Jamaica posts record French arrivals

Friday, July 26, 2013

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THE typical European visitor to Jamaica no longer speaks German.

French tourists now account for the largest group from continental Europe, reflecting a shift that has balanced declines in other markets.

France grabbed the top spot from Germany this year and also became Jamaica’s fourth largest source market globally. French arrivals on the island from January to May totalled 9,000, compared to 8,500 Germans and 4,500 Italians.

It’s significant, as four years ago, France was ranked seventh from Europe and 11th globally — not even in the top 10.

In fact, the French growth allowed total arrivals from Europe between January to May to inch up 0.9 per cent over last year, according to the latest monthly data from the Jamaica Tourist Board.

"I think there has been a lot of documentaries in France on Jamaica, which has sparked interest in the island," indicated Muna Lobé, a French expatriate, when quizzed by Caribbean Business Report on Wednesday about the growth trend.

"Also, a lot more French are speaking English and are more comfortable travelling to English speaking islands," she reasoned

The Jamaica Hotel and Tourist Association (JHTA) says that increased airlift allowed that affinity to the island to translate into arrivals. "What helped is that there was an operator in France that started selling Jamaica. That’s a new development, and they organised charters to Jamaica," stated Evelyn Smith, JHTA president.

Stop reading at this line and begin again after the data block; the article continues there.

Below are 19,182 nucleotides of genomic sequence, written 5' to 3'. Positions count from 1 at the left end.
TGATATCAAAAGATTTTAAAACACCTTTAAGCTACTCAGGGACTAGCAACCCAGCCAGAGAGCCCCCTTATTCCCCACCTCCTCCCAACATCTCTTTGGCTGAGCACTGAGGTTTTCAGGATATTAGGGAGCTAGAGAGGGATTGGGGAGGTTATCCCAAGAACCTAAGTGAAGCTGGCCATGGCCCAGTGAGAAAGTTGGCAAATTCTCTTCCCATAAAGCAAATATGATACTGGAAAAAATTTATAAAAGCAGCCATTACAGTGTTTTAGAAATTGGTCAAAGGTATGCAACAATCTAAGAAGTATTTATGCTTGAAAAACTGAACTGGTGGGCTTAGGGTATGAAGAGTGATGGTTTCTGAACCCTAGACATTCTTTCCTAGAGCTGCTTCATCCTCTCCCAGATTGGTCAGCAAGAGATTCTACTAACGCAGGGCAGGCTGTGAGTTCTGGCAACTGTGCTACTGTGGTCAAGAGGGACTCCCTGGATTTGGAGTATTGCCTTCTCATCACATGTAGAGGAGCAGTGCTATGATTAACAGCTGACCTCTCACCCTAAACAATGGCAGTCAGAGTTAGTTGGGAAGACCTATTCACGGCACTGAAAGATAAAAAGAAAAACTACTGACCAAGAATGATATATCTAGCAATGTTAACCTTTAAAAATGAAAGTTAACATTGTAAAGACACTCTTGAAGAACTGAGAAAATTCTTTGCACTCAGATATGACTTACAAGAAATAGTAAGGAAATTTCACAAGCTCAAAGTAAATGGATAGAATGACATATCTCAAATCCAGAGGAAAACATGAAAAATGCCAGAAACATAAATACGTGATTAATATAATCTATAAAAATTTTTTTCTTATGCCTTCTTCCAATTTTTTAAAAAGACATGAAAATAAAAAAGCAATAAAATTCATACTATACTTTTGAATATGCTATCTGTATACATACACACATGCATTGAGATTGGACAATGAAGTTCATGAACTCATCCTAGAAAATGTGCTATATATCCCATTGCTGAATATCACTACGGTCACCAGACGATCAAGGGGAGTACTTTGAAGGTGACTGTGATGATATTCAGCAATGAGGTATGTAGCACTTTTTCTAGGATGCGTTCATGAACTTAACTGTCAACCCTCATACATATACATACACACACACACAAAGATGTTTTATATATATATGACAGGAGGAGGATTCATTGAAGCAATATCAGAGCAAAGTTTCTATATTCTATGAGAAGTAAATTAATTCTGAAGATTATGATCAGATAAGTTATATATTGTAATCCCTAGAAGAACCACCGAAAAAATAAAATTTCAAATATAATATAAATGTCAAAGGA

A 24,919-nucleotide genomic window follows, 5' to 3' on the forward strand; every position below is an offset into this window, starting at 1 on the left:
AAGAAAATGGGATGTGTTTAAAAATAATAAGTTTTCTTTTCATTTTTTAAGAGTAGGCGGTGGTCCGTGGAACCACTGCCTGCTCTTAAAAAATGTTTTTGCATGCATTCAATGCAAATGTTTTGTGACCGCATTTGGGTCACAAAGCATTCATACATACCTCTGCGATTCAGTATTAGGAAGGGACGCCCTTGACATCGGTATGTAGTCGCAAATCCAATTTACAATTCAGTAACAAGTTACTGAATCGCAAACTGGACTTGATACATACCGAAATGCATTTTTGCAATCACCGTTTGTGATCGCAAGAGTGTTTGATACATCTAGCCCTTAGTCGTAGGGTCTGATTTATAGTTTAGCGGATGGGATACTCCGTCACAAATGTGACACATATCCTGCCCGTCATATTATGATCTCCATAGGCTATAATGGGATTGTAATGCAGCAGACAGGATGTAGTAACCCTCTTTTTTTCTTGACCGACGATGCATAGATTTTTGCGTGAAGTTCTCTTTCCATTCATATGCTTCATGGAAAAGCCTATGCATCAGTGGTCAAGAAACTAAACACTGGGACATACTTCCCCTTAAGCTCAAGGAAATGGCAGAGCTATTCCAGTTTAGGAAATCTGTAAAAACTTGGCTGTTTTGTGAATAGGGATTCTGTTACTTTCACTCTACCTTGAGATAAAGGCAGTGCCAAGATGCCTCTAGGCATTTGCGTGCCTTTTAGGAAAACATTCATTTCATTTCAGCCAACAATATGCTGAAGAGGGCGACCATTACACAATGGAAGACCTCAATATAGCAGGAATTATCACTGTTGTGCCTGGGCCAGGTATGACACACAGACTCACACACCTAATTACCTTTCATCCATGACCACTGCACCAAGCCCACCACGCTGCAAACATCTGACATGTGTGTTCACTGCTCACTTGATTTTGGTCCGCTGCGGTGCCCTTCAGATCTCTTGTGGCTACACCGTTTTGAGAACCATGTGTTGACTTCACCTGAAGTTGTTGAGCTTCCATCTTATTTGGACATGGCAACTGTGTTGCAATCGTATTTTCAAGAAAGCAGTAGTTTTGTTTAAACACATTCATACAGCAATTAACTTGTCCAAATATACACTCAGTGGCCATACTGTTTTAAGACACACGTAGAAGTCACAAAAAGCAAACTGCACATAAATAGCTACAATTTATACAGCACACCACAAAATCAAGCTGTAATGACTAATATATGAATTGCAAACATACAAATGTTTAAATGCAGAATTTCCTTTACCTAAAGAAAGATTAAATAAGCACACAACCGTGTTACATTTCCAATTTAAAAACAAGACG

Arrivals from the United Kingdom (not part of continental Europe) continue to lead total European arrivals at 57,000. Concurrently, another non-traditional source market, Russia, continues to rise fast and now halves French arrivals.

"Looking at the European markets, they have an affinity for Jamaica whether it be reggae or the culture. So they already have the desire to come. What was missing was the airlift," stated Smith.

Conversely, the markets of Southern Europe are severely down, with arrivals from Spain and Portugal at 815 and 94 respectively, between January and May. It represents a fouryear decline in those markets of 50 per cent and 96 per cent respectively.

Smith said the fall-off in the two Mediterranean territories reflects the economic austerity in that region. That resulted in Spanish tour operators pulling charter flights to the island, she highlighted.

Jamaica earned US$2 billion from tourism arrivals in 2012, roughly a two per cent increase year on year, according to the Annual Travel Statistics published by the Jamaica Tourist Board.

Visitor arrivals by air and sea hit a record 3.3 million in 2012, up 7.4 per cent year over year, according to the data. Most of the growth, however, came from an increase in cruise passenger arrivals, up 17 per cent, fuelled by the island’s newest port, Falmouth Cruise Pier.




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